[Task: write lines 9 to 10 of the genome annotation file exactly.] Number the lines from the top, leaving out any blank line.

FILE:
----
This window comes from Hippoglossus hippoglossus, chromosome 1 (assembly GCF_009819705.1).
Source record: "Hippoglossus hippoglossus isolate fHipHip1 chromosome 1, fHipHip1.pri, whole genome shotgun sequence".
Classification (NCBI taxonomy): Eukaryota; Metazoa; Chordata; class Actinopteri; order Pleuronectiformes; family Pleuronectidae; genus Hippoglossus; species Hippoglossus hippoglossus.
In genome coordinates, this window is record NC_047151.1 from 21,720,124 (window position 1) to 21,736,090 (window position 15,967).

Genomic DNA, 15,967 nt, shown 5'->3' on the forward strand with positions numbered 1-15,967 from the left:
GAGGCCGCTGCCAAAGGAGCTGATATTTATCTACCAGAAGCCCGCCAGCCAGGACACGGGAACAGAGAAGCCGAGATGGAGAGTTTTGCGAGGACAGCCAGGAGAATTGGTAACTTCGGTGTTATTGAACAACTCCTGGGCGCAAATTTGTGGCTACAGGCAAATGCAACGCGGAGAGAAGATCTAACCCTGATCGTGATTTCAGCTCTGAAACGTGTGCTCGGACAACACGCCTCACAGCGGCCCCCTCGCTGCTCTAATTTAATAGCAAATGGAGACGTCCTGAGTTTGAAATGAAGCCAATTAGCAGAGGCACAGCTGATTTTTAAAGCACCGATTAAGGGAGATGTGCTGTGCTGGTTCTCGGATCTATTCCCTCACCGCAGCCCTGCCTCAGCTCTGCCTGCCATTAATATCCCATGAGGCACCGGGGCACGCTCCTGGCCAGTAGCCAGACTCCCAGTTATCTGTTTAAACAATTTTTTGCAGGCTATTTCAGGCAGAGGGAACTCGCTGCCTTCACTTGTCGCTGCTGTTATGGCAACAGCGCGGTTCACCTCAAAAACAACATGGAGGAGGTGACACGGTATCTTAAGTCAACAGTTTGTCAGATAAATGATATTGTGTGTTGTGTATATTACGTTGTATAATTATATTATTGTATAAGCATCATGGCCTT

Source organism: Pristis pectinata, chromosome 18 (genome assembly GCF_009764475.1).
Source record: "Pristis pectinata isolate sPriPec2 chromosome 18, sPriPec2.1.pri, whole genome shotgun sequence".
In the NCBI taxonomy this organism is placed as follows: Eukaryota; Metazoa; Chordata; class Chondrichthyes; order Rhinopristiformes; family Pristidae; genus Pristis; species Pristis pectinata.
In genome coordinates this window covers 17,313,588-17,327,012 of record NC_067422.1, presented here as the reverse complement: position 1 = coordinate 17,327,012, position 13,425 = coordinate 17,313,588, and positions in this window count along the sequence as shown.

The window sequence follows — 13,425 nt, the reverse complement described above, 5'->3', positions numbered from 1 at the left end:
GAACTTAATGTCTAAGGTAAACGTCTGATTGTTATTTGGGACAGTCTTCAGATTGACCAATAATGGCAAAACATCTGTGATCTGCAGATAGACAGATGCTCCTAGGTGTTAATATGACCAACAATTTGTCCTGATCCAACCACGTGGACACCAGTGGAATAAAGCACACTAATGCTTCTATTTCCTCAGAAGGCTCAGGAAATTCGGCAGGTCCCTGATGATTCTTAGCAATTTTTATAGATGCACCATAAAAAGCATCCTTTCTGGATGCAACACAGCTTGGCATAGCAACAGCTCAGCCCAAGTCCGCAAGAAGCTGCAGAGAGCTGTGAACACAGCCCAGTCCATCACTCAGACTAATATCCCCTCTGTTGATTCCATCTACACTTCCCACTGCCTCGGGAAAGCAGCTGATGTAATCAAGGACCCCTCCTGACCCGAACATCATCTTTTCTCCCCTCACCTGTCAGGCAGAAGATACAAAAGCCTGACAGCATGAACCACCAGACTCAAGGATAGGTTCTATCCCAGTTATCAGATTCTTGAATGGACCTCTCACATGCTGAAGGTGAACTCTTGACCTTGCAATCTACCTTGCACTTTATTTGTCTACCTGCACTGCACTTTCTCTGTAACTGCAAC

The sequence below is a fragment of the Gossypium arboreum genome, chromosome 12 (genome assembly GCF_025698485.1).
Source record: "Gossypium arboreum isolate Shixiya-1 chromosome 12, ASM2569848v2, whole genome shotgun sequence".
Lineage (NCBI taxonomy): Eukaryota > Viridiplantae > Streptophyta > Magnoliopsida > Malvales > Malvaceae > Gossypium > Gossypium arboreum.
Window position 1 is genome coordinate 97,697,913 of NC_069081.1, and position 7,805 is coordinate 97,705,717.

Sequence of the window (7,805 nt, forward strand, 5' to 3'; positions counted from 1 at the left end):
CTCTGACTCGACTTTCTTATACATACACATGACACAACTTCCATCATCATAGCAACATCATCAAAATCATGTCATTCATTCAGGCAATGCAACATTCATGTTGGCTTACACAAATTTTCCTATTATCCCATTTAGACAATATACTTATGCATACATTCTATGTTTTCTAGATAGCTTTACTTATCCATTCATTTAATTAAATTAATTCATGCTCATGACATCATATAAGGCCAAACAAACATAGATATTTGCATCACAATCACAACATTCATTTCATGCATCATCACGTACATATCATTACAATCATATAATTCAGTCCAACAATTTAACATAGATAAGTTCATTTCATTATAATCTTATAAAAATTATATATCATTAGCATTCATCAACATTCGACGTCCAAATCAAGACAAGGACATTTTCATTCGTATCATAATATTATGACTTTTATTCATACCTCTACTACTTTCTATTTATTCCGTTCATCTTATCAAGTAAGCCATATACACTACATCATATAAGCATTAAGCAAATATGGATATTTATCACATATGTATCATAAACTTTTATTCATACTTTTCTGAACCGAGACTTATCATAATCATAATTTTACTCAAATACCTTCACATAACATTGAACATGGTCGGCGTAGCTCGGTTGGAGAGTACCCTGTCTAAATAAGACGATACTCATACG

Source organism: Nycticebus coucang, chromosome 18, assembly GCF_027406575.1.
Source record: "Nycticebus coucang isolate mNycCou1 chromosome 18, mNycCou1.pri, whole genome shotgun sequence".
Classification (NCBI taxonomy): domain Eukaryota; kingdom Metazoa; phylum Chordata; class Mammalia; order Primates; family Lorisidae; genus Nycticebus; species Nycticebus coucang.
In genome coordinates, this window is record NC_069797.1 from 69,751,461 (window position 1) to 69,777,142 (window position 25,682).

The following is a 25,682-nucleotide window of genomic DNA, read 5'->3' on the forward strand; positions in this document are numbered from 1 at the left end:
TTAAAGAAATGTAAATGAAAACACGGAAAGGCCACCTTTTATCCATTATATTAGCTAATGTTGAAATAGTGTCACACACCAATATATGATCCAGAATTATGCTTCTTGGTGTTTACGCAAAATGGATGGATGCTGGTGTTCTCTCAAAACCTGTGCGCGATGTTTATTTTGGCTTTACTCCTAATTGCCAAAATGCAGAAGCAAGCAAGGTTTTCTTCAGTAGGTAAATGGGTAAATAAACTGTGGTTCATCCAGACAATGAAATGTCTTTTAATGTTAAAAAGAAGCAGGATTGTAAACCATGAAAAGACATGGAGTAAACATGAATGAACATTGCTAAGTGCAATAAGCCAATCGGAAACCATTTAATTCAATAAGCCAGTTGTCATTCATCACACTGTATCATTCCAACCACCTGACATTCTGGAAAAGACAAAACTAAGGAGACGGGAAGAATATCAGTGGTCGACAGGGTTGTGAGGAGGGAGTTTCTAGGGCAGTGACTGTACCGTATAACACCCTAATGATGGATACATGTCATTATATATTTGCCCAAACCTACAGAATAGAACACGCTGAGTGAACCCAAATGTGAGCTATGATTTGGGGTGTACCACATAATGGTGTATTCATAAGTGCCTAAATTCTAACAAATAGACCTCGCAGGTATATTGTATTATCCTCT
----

In the NCBI taxonomy this organism is placed as follows: Eukaryota; Metazoa; Chordata; class Chondrichthyes; order Rhinopristiformes; family Pristidae; genus Pristis; species Pristis pectinata.
In genome coordinates this window covers 17,313,588-17,327,012 of record NC_067422.1, presented here as the reverse complement: position 1 = coordinate 17,327,012, position 13,425 = coordinate 17,313,588, and positions in this window count along the sequence as shown.